The VP Carousel

Posted by: | March 23, 2007 | 2 Comments

Stephen Toope was hired almost exactly one year ago. Since then two VPs have resigned, and a third will be gone in a few years (BSull). We’ve also hired a new DVC (Deputy Vice-Chancellor, or the person in charge of UBC Okanagan). UBC’s undergoing a serious period of internal change.

Before I look at it, though, let’s compare the “resignation” letters sent to the campus community, both written by Prof. Toope:
Whitehead: “Dr. Lorne Whitehead, who has served UBC with great distinction since July 2004 as Vice President Academic and Provost, and I have agreed that he will resign from his current administrative duties…effective immediately”
Pavlich: “With regret, I have to inform you that Professor Dennis Pavlich, Vice President External and Legal Affairs, has advised me of his intention to resign his administrative appointment effective this spring”

Fun, huh?

I have a feeling UBC will see a moderate executive re-organization. Particularly, look for the VP External portfolio to be re-distributed. I wouldn’t be surprised to see the development of a VP Advancement or VP Development portfolio, designed to handle all the University’s truly external affairs. These include fundraising, public affairs, government relations, and alumni. UBC also has a centennial (or three) to prepare for in the coming years, which will probably coupled with a massive cash campaign.

It’s a re-organization that’s designed to leverage our alumni and community connections in every way. That means better advocacy and, more importantly, more money. I’m of the opinion that this is the exact wrong time to be going out, cap in hand. Our reputation in the community isn’t stellar – it’s of a property developer going building-happy. Every year we raise $110-120 million. You’d think that’s a lot, but well over 98% of that comes from big-ticket donors. The Ike Barbers of the world. How much comes from rank and file alumni? Just over $2.5M. How do they get that cash? 77,000 phone calls. That’s a crappy yield rate, no?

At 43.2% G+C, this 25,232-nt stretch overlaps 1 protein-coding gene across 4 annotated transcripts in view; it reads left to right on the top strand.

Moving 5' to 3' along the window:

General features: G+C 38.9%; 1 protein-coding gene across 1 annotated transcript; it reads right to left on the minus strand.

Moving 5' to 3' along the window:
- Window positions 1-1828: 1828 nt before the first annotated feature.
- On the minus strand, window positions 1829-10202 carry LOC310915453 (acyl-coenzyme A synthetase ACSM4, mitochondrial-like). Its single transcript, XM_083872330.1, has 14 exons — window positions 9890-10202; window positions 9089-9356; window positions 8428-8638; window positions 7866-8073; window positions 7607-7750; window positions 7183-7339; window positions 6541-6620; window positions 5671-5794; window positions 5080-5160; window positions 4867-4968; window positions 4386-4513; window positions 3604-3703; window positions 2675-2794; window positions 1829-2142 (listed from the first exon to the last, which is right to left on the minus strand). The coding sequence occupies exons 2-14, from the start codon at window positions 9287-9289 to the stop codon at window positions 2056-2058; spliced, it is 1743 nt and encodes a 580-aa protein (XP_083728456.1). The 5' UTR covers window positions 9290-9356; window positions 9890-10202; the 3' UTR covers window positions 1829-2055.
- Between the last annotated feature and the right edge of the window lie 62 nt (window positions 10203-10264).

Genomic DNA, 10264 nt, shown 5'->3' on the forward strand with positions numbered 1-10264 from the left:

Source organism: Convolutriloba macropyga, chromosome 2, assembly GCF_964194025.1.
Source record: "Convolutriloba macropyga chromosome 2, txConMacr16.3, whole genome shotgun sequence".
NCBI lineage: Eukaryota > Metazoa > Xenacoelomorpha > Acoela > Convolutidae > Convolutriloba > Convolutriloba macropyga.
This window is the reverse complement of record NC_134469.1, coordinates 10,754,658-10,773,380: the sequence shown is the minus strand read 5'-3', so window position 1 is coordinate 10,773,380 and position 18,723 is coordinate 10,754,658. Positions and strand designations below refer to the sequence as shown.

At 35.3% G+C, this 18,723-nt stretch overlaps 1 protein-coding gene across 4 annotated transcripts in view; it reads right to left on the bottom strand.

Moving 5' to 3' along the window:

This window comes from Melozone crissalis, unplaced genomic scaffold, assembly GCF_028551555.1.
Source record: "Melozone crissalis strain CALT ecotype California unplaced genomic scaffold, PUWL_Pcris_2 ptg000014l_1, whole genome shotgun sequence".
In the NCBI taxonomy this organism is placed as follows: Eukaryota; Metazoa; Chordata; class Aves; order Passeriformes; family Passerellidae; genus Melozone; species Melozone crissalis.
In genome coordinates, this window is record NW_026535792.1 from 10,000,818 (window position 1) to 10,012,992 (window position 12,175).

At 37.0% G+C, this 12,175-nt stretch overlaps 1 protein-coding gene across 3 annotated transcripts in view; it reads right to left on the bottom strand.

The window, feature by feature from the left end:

Why is that? Probably because people are sick of “the ask” they get at the dinner table. But I have a gut feeling it’s only going to get worse. We’re a generation that takes a University degree for granted, that sees it as something we get in return for our four years of tuition payments. Moreover, it’s a University that, to its members, seems not to take a great stock in their individual needs. “I’m just a number” is felt nowhere among the BC student class more acutely than at UBC.

So that’s why I’m disheartened by the changes I see coming down the pipeline. UBC has troubles already engaging its students, its future alumni – why re-emphasize the perception that we’re more useful for our cash than for anything else? A truly inspiring University will use alumni and its communications shops not for fundraising, but to enrich the University experience. A donation of time to mentor students in a field can be far more valuable than any money an alum wants to give. But right now our University is setting up to handle the latter, which generally comes at the expense of the former.


2 Comments so far

  1. Maayan Kreitzman on March 26, 2007 6:32 pm

    Hey Tim,
    I don’t quite see how the VP resignations/restructuring are related to the capital campaign. Or how the capital campaign is related to…well I just don’t really get the point. Mentorship programs are nice, but unless alumni work at UBC, or live at UBC, their biggest contributions will always be monetary. And that’s fine – if the money is used wisely for the students of today.

  2. Tim Louman-Gardiner on March 27, 2007 6:29 pm

    You probably won’t even read this. But I disagree, fundamentally.

    (First, the VP re-org is related to a capital campaign because they’re going to have a VP responsible for heading it up. That’s part of what’s driving the whole process.)

    And fuck mentorship programs. I’m talking about the more informal kind. There are literally thousands of opportunities for alumni and members of the UBC community to volunteer, to teach, and to mentor, either formall or informally.

    Hell, I’m an alum who hasn’t given a dime in donations, and I feel I’ve contributed to the University. And I’m going to for a while to come, even when I stop being a student. And they’re not getting a red dime until it’s worth it for me, tax-wise.

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